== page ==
Example 4

The procedure described in Example 1 was utilized in this example except that the organolithium amine compound was pyrrolidinophenyllithium, instead of N,N diethylaminophenyllithium. The catalyst system, which included pyrrolidinophenyllithium and TMEDA was added to the premix in a ratio of 0.40 mmol of catalyst per 100 g of the monomer mixture. The molar ratio of pyrrolidinophenyllithium to TMEDA was 1:2.

The resulting styrene-butadiene polymer was determined to have a Tg at −33° C. The microstructure content was determined to include a trans 1,4 polybutadiene content of about 15%, cis 1,4 polybutadiene content of about 15%, a 1,2 polybutadiene content of about 70%, and a polystyrene content of about 20%.

The solution polymerizations using the above catalyst systems produced amine functionalized styrene-butadiene rubber having high trans or high vinyl microstructure contents as well as desirable glass transition temperatures, for example. Such glass transition temperatures from the above examples indicate more desirable low temperature properties. These low temperature properties can translate into rubber compounds with good wearing properties and desirable traction properties suitable for use in tires. The presence of a high trans or high vinyl microstructure content, i.e., greater than 60% of total microstructure of polybutadiene is trans 1,4 polybutadiene or vinyl 1,2 polybutadiene, is typically beneficial for providing desirable tearing properties which can give desirable endurance to truck tires, for example. Moreover, such crystallizable high trans or high vinyl polymers can be useful in building tread rubbers in tire making equipment as a result of lower shrinkage and distortion of the tread compound on extrusion.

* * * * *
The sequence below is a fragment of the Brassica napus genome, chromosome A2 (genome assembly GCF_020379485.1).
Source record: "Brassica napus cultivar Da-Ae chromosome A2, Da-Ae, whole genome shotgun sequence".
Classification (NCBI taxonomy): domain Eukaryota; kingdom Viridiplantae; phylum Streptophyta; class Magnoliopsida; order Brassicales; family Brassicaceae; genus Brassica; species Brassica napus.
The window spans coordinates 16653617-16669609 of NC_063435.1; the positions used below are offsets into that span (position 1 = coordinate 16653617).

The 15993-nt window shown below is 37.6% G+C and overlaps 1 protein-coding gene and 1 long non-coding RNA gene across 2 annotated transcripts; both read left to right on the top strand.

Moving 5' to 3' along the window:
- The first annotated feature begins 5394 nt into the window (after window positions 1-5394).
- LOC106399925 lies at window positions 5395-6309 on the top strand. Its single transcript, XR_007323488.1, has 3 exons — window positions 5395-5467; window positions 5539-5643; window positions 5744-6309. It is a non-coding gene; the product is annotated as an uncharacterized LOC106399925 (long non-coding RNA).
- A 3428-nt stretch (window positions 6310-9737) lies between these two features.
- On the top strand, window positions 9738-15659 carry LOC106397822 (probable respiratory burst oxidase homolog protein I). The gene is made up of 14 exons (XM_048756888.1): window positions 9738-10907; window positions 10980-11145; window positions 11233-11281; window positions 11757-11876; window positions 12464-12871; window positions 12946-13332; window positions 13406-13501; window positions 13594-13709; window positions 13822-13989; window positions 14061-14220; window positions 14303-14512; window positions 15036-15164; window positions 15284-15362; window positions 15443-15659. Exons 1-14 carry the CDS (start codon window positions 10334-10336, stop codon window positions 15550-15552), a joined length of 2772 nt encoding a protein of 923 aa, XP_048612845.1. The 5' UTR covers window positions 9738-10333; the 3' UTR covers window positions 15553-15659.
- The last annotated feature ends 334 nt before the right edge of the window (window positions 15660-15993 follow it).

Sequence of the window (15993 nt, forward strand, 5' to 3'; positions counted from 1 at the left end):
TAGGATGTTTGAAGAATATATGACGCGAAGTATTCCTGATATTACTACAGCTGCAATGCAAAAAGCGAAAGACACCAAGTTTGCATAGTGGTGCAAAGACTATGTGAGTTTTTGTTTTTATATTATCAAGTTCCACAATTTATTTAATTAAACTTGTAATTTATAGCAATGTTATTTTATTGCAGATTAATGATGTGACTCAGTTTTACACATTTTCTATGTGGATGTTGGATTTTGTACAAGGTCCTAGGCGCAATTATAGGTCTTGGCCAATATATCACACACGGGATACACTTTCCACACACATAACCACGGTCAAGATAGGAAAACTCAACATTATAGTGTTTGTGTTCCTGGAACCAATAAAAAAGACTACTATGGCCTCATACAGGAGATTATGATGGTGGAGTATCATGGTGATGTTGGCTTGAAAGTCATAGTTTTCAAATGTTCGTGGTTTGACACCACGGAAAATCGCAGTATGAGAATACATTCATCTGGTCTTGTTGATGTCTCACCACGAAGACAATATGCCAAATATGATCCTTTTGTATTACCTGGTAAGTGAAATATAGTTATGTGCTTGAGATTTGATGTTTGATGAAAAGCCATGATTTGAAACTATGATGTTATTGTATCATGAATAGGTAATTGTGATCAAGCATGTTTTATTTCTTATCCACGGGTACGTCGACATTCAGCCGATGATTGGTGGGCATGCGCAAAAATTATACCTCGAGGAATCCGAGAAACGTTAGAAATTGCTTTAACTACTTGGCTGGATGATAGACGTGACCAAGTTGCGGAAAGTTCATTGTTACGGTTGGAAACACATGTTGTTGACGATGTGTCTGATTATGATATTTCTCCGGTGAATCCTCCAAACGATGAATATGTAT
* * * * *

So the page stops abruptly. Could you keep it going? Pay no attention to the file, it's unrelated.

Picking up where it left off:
Accordingly, the amine functionalized rubbery polymer may be further compounded with additional ingredients to provide a rubber compound, such as for use in a tire tread for a tire, which may have the above desirable characteristics. Specifically selected additives may be provided in the rubber compound, such as, for example, fillers including 100% silica, 100% carbon black, and mixtures thereof and curing agents. Other additives may be added as desired including curing aids such as activators, retarders and accelerators, rubber processing oils, resins including tackifying resins, plasticizers, fatty acid, zinc oxide, waxes, antidegradant, antiozonants, and peptizing agents. These other additives, depending on the intended use of the rubber compound, are selected and used in conventional amounts.